évolis® is a breakthrough, scientifically proven formulation in treating hair loss.
As of 2017, the breakthrough hair loss technology used in évolis® has now been recognised in the highly prestigious scientific journal, Nature.
Each évolis® tonic is made in Australia and clinically tested to pharmaceutical standards to ensure the highest quality of each product for the treatment of hair loss and thinning.
1: The breakthrough FGF5 technology used in évolis® represents a radical new way to treat hair loss.
Meta-analysis identifies novel risk loci and yields systematic insights into the biology of male-pattern baldness
Stefanie Heilmann-Heimbach1,2,*, Christine Herold3,*, Lara M. Hochfeld1,2, Markus M. Nothen1,2,* et al.
NATURE COMMUNICATIONS | 8:14694 | DOI: 10.1038/ncomms14694|www.nature.com/naturecommunications
Male-pattern baldness (MPB) is a common and highly heritable trait characterized by androgen-dependent, progressive hair loss from the scalp. Here, we carry out the largest GWAS meta-analysis of MPB to date, comprising 10,846 early-onset cases and 11,672 controls from eight independent cohorts. We identify 63 MPB-associated loci (Po5_10_8, METAL) of which 23 have not been reported previously. The 63 loci explain B39% of the phenotypic variance in MPB and highlight several plausible candidate genes (FGF5, IRF4, DKK2) and pathways (melatonin signalling, adipogenesis) that are likely to be implicated in the key-pathophysiological features of MPB and may represent promising targets for the development of novel therapeutic options. The data provide molecular evidence that rather than being an isolated trait, MPB shares a substantial biological basis with numerous other human phenotypes and may deserve evaluation as an early prognostic marker, for example, for prostate cancer, sudden cardiac arrest and neurodegenerative disorders.
2: The formulation of évolis® significantly lengthens the hair growth phase (anagen), decreases hair fall and increases hair density.
Promotion of anagen, increased hair density and reduction of hair fall in a clinical setting following identification of FGF5-inhibiting compounds via a novel 2-stage process
DOMINIC BURG (Cellmid Ltd. & Advangen International), MASKUNI YAMAMOTO (Advangen Inc.), MASATO NAMEKATA(Advangen Inc.), JOSEPH HAKLANI (Cellmid Ltd. & Advangen International), KOICHIRO KOIKE(Advangen Inc.), AND MARIA HALASZ (Cellmid Ltd. & Advangen International)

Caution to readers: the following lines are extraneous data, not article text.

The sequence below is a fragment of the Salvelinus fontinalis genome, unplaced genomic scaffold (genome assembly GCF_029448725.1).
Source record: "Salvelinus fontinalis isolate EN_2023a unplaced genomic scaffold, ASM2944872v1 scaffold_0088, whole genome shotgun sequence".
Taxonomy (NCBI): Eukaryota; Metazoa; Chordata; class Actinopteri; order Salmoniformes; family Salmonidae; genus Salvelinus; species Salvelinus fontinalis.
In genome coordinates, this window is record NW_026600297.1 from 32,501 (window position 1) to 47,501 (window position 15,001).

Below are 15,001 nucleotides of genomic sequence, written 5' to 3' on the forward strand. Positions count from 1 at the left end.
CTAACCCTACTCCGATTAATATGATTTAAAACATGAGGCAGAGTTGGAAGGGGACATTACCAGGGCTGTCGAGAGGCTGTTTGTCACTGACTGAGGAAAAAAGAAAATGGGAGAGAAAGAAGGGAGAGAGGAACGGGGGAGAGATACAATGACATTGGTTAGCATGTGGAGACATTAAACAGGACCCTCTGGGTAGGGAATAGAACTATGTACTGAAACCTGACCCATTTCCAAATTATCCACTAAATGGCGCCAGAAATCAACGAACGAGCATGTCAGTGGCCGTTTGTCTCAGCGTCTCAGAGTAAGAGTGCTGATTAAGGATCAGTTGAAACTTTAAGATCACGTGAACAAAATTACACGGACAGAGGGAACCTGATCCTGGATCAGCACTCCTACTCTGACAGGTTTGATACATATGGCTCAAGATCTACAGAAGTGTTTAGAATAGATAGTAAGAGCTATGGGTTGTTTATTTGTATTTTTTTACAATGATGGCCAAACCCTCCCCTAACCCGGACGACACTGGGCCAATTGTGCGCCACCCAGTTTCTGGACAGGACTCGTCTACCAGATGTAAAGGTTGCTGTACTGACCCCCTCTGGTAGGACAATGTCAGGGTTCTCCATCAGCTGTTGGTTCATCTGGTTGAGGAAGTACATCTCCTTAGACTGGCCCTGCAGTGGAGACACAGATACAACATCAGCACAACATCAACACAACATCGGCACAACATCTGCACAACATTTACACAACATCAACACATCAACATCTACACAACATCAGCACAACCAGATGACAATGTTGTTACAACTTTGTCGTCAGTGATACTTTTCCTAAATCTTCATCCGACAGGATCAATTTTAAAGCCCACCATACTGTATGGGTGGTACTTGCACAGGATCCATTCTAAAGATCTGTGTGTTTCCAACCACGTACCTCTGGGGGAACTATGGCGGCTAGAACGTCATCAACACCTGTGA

Clinical, Cosmetic and Investigational Dermatology. 10: 71-85. 27 Feb 2017
- A new Single molecule FGF5 inhibitor was discovered. The molecule was seven times more potent (p<0.005) than previously identified crude plant extracts. A significant improvement in potency and precision.
- After 112 days (16 weeks) of treatment, Participants using évolis® containing the new FGF5 inhibitor had:
- 44.2% increase in the number of anagen follicles (p=0.002)
- All but one participant improved in visual grading (p=0.002)
- 82.1% less hair fall (p=0.007)
This scientific publication describes the development and screening programme behind the Company’s FGF5 inhibitory technology and the discovery of novel, single molecule FGF5 inhibitors. The paper also describes the results of the blinded, placebo controlled clinical study of topical formulations containing the lead inhibitor in men and women. The paper can be accessed via the Journal website or via the scientific journal indexing site PubMed.
Advangen’s scientists discovered potent FGF5 inhibitory activity amongst select members of the monoterpene family with the lead molecule MTP3 nearly seven times more potent than the company’s previously published inhibitors (p=0.0024).